Published every weekday, the Switchboard is your morning helping of hand-picked stories from the Switch team.
U.S. cellphone users frequent victims of 'cramming': Senate study. Reuters reports: "U.S. mobile phone users have likely paid hundreds of millions of dollars in unauthorized charges "crammed" onto their bills, according to a report released by the U.S. Senate Commerce Committee on Wednesday to coincide with a hearing on the topic."
Sprint will sell a $12 wireless plan that only connects to Facebook or Twitter. "The plan, offered under the company’s Virgin Mobile brand of prepaid service, comes as wireless carriers are experimenting with ways to make wireless Internet access more affordable for the poorest consumers by offering special deals on slices of the Web," according to the Wall Street Journal. "In the process, however, they are testing the long-held principle that all Internet traffic should be treated equally by creating strong incentives for subscribers to use already dominant services."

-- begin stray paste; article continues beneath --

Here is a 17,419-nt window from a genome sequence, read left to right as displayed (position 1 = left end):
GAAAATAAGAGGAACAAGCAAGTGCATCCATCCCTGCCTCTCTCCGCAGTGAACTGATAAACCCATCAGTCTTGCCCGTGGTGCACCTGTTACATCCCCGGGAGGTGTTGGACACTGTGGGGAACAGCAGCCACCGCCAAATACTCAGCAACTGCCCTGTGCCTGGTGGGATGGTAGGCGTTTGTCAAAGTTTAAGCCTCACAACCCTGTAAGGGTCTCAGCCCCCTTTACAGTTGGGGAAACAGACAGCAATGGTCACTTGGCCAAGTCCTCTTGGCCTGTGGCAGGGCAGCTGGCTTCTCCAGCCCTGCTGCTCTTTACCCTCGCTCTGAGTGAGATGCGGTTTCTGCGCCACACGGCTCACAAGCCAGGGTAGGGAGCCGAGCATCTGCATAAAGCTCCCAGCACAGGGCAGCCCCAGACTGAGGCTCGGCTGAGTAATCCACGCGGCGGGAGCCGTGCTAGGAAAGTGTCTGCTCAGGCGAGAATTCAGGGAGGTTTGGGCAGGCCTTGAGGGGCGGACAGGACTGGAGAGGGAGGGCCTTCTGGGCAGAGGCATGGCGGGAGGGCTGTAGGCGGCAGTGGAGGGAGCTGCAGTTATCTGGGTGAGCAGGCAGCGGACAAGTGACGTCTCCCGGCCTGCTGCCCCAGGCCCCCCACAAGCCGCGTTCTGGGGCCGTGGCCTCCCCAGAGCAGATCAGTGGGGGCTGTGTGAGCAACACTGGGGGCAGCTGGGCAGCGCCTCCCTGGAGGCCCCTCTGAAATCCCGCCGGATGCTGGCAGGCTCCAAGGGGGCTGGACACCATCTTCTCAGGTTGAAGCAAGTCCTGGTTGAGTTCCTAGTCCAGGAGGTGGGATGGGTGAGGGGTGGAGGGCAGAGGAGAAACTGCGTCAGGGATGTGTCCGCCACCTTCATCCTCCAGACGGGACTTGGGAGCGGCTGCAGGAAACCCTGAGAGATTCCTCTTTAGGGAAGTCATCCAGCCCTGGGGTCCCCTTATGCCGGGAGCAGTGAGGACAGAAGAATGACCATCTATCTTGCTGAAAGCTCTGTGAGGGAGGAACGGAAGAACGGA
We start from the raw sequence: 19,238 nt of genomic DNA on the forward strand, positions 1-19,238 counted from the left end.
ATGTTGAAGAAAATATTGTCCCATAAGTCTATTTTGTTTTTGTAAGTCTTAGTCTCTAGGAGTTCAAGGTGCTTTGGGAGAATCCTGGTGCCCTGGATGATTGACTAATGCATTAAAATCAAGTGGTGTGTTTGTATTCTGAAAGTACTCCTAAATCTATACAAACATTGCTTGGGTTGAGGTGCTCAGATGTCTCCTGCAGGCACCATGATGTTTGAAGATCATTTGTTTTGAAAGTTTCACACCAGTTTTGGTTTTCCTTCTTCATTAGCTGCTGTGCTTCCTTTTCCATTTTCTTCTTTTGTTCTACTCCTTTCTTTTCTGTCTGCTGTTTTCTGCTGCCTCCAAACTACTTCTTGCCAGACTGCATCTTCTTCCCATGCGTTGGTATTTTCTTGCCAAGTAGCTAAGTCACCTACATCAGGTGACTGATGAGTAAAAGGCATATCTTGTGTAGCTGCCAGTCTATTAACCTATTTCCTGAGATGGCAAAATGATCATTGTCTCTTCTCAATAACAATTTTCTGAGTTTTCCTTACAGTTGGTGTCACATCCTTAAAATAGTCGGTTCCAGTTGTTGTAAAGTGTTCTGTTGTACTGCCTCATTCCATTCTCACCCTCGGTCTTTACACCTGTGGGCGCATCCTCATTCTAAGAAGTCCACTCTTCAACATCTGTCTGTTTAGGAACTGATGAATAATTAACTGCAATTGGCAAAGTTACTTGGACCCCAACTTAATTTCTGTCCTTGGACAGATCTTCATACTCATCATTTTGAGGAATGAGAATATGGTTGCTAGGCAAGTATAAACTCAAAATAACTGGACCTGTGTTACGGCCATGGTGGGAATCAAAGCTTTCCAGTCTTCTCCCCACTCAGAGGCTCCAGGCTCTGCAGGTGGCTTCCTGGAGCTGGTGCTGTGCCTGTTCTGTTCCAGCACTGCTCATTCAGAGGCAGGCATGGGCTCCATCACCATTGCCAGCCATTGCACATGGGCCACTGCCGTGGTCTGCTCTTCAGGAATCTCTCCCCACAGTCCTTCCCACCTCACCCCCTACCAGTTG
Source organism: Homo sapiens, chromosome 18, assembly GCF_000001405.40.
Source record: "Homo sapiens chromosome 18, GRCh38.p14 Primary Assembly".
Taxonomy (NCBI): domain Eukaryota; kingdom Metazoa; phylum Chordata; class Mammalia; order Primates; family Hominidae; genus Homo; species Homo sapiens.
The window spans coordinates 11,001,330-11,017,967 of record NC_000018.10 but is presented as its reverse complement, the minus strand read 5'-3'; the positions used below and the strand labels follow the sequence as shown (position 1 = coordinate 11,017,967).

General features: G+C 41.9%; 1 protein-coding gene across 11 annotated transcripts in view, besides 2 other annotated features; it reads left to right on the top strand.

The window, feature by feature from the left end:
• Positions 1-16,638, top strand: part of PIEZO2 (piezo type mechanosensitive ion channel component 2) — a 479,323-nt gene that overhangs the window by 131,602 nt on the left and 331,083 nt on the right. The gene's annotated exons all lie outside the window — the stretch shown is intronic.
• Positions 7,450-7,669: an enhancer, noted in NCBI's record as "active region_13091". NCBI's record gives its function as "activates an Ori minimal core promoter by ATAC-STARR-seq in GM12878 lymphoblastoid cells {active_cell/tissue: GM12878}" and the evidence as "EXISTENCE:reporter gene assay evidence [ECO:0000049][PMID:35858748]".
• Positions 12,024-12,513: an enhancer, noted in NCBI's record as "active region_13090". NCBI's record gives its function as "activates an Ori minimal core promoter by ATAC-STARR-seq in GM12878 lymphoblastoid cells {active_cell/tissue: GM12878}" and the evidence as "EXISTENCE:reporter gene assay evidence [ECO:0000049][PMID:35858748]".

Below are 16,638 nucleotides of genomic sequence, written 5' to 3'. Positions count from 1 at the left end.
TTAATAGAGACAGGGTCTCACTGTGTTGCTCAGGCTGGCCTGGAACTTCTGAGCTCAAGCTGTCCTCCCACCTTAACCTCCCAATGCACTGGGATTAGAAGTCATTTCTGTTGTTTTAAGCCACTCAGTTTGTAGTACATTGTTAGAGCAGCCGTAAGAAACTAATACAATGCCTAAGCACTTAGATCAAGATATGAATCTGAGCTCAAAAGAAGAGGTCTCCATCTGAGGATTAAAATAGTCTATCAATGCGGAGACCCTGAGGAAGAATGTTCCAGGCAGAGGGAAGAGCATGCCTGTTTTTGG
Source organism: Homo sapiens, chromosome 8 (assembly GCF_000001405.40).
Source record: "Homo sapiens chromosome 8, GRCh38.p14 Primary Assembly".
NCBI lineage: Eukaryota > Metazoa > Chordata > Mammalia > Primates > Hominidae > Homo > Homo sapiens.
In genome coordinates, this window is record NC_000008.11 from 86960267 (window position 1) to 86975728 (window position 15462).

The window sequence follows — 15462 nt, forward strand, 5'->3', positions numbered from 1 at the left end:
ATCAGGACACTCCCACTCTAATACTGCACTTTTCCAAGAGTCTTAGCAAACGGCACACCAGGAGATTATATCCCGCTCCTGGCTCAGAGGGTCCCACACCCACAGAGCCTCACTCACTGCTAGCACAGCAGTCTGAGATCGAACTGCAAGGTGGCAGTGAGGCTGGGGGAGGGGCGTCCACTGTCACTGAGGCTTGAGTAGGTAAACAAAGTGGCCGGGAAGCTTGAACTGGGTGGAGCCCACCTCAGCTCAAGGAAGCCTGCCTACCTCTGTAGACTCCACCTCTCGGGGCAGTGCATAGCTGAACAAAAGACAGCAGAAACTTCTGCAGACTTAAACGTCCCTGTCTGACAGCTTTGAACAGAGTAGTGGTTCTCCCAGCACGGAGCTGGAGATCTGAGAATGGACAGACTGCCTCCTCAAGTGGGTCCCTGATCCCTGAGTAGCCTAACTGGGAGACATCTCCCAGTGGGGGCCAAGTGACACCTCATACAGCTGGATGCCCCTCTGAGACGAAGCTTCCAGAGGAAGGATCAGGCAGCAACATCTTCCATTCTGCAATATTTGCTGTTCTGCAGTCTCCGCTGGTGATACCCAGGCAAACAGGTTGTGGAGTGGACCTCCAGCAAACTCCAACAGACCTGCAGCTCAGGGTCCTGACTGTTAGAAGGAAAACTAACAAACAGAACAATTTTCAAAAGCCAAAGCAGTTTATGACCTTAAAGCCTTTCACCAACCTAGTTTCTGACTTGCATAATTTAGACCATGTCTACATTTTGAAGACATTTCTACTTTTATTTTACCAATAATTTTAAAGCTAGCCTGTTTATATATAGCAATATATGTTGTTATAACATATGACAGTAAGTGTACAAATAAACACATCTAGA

Verizon's slowing down data for some of its heaviest users. And the FCC is calling them on it. "The Federal Communications Commission has sent a strongly worded letter to Verizon warning that changes in the way it handles mobile Internet traffic may violate federal regulations," I write. "More broadly, the letter by FCC chairman Tom Wheeler is the latest sign that the commission is considering applying its new net neutrality rules to wireless carriers."
T-Mobile adds 1.5 million more customers, swings to profit on spectrum sale. "T-Mobile said Thursday that it added a further 1.5 million customers to its network in the second quarter, adding more than a million customers for the fifth straight quarter," Re/code reports. "The company posted a net profit of $391 million, or 48 cents per share, thanks in large part to a $731 million gain from a spectrum license deal with Verizon."
The NSA's cyber-king goes corporate. "Here's why Keith Alexander thinks he's worth a million dollars a month," reports Foreign Policy. "Alexander is believed to be the first ex-director of the NSA to file patents on technology that's directly related to the job he had in government."